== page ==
Friday, April 14, 2017

President Correia (?)

OK. on Monday I asked the hypothetical question, on my Facebook page - if you could pick an s-f author to be U.S. President, who would it be?

I did not note nominations of authors who are dead, such as Heinlein, Clarke, Asimov or Poul Anderson. I DID count nominees who would be ineligible to serve because they are foreign born.
I have made up a very unofficial tally of the suggestions, and it looks like the winner is...

TRUMPETS!

DRUM ROLL!

THROAT CLEARING...

President...

Larry Correia!

The clear winner with 18 votes.

It was very close for second place. John Ringo had nine votes and Tom Kratman had eight.

A strong fourth place showing goes to an author who would not be considered right-of-center by any definition, David Brin - which shows there is come diversity of political opinion among my Friends.
Dr. Jerry Pournelle received five votes, and Ursula LeGuin - also certainly not a right-winger - received four.

On the basis of these results, then, if we had right vs. left political tickets, it would be Correia and Ringo vs. the Brin/LeGuin ticket.

Other authors who received more than one vote each were:

Michael Z. Williamson, David Weber - 4

Dr. Travis Taylor, Eric Flint, L. L Neil Smith, Elizabeth Moon, David Gerrold - 3

Lois McMaster Bujold, Chuck Gannon, Sarah Hoyt, Brad Torgersen, Chuck Tingle, Vox Day - 2

Authors with one nomination each were John Hemry, Chris Nuttall, Michael Briner, Spider Robinson, Owl Goingback, Laura Anne Gilman, Dave Butler, Phil Foglio, Samuel Delany, Orson Scott Card, Kevin J. Anderson, Mary Robinette Kowal, C.J. Cherryh, Bruce Sterling, N.K. Jemisin, John Scalzi, Gregory Benford, Thomas Trumpinski, Neil Gaiman, Piers Anthony, Raymond Feist, Adam-Troy Castro, William C. Dietz, Lee Modesitt, Gene Wolfe, William Ledbetter, Kim Stanley Robinson, Allen Steele, Stephen Michael Stirling, Steven Barnes, Liz Hand, and Stephanie Osborn.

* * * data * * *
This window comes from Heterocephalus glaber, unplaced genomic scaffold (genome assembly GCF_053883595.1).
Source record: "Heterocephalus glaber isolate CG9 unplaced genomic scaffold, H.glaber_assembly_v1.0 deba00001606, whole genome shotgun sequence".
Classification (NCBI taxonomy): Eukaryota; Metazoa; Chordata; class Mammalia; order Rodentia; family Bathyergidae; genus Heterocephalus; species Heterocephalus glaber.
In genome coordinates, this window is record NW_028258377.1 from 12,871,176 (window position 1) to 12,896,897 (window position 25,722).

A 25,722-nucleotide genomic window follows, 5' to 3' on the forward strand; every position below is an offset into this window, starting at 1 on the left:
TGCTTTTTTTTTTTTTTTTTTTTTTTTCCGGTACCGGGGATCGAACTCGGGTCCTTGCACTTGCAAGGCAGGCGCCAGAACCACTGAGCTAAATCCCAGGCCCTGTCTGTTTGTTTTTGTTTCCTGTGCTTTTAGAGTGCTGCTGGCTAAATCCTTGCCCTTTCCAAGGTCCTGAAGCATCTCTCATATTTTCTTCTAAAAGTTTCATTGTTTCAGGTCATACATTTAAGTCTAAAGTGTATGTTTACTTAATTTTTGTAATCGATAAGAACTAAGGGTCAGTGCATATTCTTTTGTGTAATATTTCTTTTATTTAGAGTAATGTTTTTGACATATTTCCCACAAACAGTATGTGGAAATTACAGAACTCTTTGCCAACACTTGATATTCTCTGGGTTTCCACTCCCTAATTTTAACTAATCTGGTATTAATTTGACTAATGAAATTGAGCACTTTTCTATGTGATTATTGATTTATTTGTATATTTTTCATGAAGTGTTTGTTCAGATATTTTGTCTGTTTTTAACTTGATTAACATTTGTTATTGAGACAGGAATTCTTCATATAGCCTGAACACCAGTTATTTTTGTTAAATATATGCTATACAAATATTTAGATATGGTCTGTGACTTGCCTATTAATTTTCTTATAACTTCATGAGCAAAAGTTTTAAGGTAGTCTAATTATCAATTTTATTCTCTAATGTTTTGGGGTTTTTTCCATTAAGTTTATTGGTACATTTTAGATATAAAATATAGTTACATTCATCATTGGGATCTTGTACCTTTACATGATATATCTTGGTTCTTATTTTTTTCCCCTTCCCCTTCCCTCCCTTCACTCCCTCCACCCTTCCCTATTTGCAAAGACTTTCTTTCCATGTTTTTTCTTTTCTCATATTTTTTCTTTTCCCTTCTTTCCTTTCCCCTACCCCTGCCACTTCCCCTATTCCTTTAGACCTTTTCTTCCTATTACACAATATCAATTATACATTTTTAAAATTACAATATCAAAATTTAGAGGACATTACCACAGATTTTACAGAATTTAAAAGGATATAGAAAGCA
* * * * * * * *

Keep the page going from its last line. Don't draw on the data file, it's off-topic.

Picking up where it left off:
No comments:

Post a Comment

Latest reviews

"It’s possible that you haven’t run into the stories of Lou Antonelli. Since 2003, he’s been publishing delightful short tales of alternate history all over the nooks and crannies of the SF world. Thanks to Fantastic Books, we now have 28 of these little gems in one place. "Many of Antonelli’s stories have an unexpected twist ending. And many of them are what he calls “secret history” stories, which aren’t exactly alternate history—they’re set in our familiar history, but there’s always some element that contemporary observers missed. " -

- Don Sakers, The Reference Library, Analog July-Aug. 2014

A better path develops for a distraught man in “Double Exposure” by Lou Antonelli (debut 6/11 and reviewed by Frank D). Jake is about to end it all. He has been trying to keep his high maintenance wife happy for decades and has needed to embezzle to satisfy her spending habits. Now, on the verge of indictment and abandoned by his spouse, he buys a gun. Before he pulls the trigger, he spies a Kodak one-day photo hut. Curious, he pulls up to the window. They are holding pictures of him and his last girlfriend from 30 years before. The package is a lot thicker than it should be. Double Exposure” is listed as an Alternative History story but I would classify it as a Magical Realism tale. It is set as a second chance tale, a look into a life that should have been. The author is inspired by his memories of the old photo huts (I remember them) and of their disappearance. A cool idea (photos of another life), one that I could imagine would make for a great anthology.

- Frank Dutkiewicz, Diabolical Plots

“Great White Ship”: A traveler stuck waiting for a flight strikes up a conversation with an old airline employee. The Old Timer tells him a story of a Great White Airship that arrives from a most unusual destination. The story of a craft from an alternate reality and how it got there is only the precursor to the final act. This is one of my favorite stories from this site. I have a great passion for lighter-than-air craft and their potential as a future means of transport, which opens the story. The author uses this speculation to launch into an engaging tale. As fascinating as the main story line is, the alternate history premise that accompanies it is just as worthwhile. This story was well written and very well thought out. It is well worth the read. Recommended.

- James Hanzelka, Diabolical Plots

Blog Archive

Legalese

The content of this web site is subject to the following creative commons license: Click here for the fine print